YESTERDAY’S PULP: “THE MOPPER-UP” BY HORACE MCCOY (1931)
by Fred Blosser
I was in the mood to revisit Horace McCoy, but I already had a half-dozen other books stacked up in my to-read pile. I was reluctant to break my stride by reaching for “Kiss Tomorrow Goodbye” or even one of McCoy’s other, shorter novels. Bill Pronzini’s wonderful anthology, “The Arbor House Treasury of Detective & Mystery Stories from the Great Pulps” (1983) charged to my rescue. One of the stories in the collection, “The Mopper-Up” from the November 1931 issue of “Black Mask,” is 101-proof McCoy but short enough to read in a quick sitting.
The title character, Captain Tom Bender of the Texas Rangers, is dispatched to the prairie town of Rondora, where an oil boom has drawn an influx of gangsters, grifters, and bootleggers. In a gunfight on main street between the two gambling honchos, Miller and Patton, a stray bullet killed a little girl. The shooting was the final outrage for the town’s old timers, who are fed up with the lawlessness and the lack of follow-through by the police chief. Led by the little girl’s father, they’re organizing a vigilante committee. “I want you to get over there and head off trouble,” Bender’s boss orders.
There’s no detection in the 31-page story and minimal complication. The plot moves in as straight and focused a line as Bender himself. The Ranger comes to town, gets the vigilantes cooled off before they can make things worse, shuts down one gambling den, torches the other one, and shoots two or three thugs. He produces evidence needed to convene a grand jury investigation, and leaves town after helping to install an honest citizen as the new police chief.
No love interest or even sex interest. “Women looked at him but he paid no attention because he didn’t know women could talk with their eyes.” The line makes Bender sound incredibly naive, but elsewhere McCoy clearly indicates that Bender -- true to his name -- likes to let loose when he’s not working. Maybe he’s like Hammett’s Continental Op, who has no time for foolishness when he’s on the job, or maybe like Jules Feiffer’s famous analysis of Superman. He’s the idealize alpha male, so confident and self-sufficient that he doesn’t need to make passes at available women, or even respond to every pass that comes his way.
While there isn’t much that distinguishes Rondora from any other corrupt boom town in pulp fiction, McCoy’s description of the adjacent oil patch bristles with vivid detail, from the back-breaking toil in winter that brings in the first gusher to the Ranger’s initial impression as he arrives in town by train at night: “The rigs were thrown around the town in an uneven circle, a glow about the floor of each derrick, a lone light gleaming up near the double board, another ninety feet in the air to light up the top of the stands and another above that on a gin pole which shone dully down on the crown blocks.”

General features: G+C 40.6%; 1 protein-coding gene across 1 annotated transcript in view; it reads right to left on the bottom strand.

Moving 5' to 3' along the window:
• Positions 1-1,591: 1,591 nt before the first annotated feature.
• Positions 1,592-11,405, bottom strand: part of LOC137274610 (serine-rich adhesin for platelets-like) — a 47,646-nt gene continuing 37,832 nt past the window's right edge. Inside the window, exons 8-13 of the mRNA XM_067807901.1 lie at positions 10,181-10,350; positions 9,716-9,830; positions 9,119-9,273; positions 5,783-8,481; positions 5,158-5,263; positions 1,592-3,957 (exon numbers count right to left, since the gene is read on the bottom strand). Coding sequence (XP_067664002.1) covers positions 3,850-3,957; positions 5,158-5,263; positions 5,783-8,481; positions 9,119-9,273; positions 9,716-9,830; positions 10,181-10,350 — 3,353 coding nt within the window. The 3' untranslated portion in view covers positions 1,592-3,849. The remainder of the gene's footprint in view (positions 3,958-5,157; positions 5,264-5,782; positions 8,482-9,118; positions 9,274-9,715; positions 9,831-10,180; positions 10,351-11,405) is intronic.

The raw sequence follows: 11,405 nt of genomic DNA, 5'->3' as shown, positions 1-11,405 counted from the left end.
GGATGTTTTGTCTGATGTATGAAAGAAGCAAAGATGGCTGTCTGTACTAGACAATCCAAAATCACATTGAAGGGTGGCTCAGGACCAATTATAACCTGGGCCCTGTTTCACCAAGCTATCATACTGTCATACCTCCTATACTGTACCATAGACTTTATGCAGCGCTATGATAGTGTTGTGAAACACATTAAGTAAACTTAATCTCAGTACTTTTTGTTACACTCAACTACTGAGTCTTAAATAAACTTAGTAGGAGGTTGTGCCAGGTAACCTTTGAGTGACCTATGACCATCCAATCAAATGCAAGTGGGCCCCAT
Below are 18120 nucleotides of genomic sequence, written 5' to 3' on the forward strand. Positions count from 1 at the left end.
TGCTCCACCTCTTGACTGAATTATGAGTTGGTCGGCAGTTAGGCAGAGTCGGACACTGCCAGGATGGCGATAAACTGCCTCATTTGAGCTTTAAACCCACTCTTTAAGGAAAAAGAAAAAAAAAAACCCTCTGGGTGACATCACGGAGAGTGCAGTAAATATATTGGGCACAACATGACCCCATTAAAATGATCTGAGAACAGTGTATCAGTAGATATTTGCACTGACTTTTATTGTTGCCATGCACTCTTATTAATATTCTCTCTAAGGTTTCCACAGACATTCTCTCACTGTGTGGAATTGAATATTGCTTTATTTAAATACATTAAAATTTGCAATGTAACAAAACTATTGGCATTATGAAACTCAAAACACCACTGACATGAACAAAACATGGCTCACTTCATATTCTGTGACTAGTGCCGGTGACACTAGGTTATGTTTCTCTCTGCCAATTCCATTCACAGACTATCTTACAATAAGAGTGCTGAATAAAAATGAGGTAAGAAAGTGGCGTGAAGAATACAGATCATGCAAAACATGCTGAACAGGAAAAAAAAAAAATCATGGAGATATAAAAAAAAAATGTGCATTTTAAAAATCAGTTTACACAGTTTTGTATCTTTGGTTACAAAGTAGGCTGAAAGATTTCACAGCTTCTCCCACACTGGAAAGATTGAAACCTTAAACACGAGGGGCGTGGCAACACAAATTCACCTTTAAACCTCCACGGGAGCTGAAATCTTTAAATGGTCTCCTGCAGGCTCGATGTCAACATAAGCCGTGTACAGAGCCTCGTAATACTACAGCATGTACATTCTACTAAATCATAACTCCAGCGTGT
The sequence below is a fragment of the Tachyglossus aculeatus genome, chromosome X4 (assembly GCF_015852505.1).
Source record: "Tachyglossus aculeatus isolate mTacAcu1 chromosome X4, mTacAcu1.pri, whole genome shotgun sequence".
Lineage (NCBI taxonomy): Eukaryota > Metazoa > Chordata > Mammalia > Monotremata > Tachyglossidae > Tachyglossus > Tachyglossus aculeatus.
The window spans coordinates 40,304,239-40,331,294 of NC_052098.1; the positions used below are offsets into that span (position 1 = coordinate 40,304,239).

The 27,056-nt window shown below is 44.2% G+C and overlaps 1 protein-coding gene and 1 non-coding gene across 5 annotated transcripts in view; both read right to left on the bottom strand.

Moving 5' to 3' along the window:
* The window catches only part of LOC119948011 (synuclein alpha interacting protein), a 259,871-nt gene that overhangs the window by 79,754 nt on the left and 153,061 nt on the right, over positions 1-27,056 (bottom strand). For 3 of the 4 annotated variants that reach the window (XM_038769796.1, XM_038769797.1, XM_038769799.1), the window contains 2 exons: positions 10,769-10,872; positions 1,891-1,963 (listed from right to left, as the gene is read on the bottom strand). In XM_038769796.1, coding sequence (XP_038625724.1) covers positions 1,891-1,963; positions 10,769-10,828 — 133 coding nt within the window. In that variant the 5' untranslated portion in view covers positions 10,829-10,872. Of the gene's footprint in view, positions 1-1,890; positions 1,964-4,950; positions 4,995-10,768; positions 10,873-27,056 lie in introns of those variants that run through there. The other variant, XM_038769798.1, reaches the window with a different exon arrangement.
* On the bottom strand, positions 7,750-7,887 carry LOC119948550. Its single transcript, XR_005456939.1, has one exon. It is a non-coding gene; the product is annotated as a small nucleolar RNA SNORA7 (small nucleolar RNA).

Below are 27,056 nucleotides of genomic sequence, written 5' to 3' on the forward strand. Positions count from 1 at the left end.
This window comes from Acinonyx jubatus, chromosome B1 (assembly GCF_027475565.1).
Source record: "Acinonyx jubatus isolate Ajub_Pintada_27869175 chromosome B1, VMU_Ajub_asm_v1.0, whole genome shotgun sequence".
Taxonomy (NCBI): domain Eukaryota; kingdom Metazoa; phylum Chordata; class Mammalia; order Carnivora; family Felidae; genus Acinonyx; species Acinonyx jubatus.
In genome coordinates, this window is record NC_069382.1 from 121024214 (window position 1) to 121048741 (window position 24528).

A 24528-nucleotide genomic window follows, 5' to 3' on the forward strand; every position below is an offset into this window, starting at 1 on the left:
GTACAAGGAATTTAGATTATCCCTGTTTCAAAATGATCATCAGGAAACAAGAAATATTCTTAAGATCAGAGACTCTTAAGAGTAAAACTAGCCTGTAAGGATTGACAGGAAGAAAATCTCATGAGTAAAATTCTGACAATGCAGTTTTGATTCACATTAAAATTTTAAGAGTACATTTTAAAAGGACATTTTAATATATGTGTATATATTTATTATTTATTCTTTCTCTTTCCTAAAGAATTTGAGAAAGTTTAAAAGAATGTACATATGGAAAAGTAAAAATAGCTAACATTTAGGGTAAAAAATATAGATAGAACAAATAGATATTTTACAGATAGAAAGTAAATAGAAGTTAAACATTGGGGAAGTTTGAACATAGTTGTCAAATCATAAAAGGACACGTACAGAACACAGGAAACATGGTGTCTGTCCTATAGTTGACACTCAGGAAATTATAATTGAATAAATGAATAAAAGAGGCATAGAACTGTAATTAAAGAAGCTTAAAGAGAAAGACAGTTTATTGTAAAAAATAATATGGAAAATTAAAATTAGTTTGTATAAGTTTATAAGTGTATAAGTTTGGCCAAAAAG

Tom Bender personifies the Texas frontiersman in terms that the “Black Mask” audience of 1931 would have read without batting an eye. Today’s readers tend to be a little pricklier, granting minor leeway if the terms are used in an ironic hipster way. “He was the issue of a frontier ancestry that had driven the Indians west of the Pecos to clear settlements for log cabins, a civilization of contrasts: hard, kind and tragic. The measure of an aristocrat was the nerve he had and the speed with which he could bark an Injun in his tracks and pitch a buffalo on his head with one ball.”
And, in a backstory about the Ranger’s previous mission on the Border that McCoy relates tersely as Bender arrives in Austin to receive his new assignment: “They were as slick a gang of greasers as a man ever clapped an eye on and they fought like wildcats but he brought four of them in alive.”
Wearing a big white hat “that had silk lining as red as the alegria stain that saves your face from the sun,” packing a .38 revolver and a .45 automatic, Bender brings to mind the flinty, modern-day Texas Ranger played a few years ago by Nick Nolte in “Extreme Prejudice,” with a little bit of “Searchers”-era John Wayne. Violence erupts suddenly, and McCoy’s descriptions are dillies: “He gave up trying to get the .38 and lashed out hard, struck one of them and heard him grunt. He fell back, still swinging and something hit him a powerful lick behind the head and he thought it was going to snap off. A white explosion ascended in front of him and he staggered. As he did he came out with his .45 from his hip pocket and shook his head desperately to clear the mists and locate one of his assailants. In a moment he saw a form before him and he leveled the .45 and squeezed the trigger.”
There’s a fair amount of discussion about Horace McCoy on the internet, and even a downloadable HTML of “The Mopper-Up” at the Munseys.com site. It’s unfortunate that no one has ever collected his “Black Mask” stories in one volume -- at least here in America, in the original English. According to William F. Nolan’s listing in “The Black Mask Boys” (1985), there were 17 stories, mostly featuring the adventures of another Prohibition-era Texas Ranger, Jerry Frost. That’s a worthy project for someone in this era of pulp resurgence in e-publishing and POD.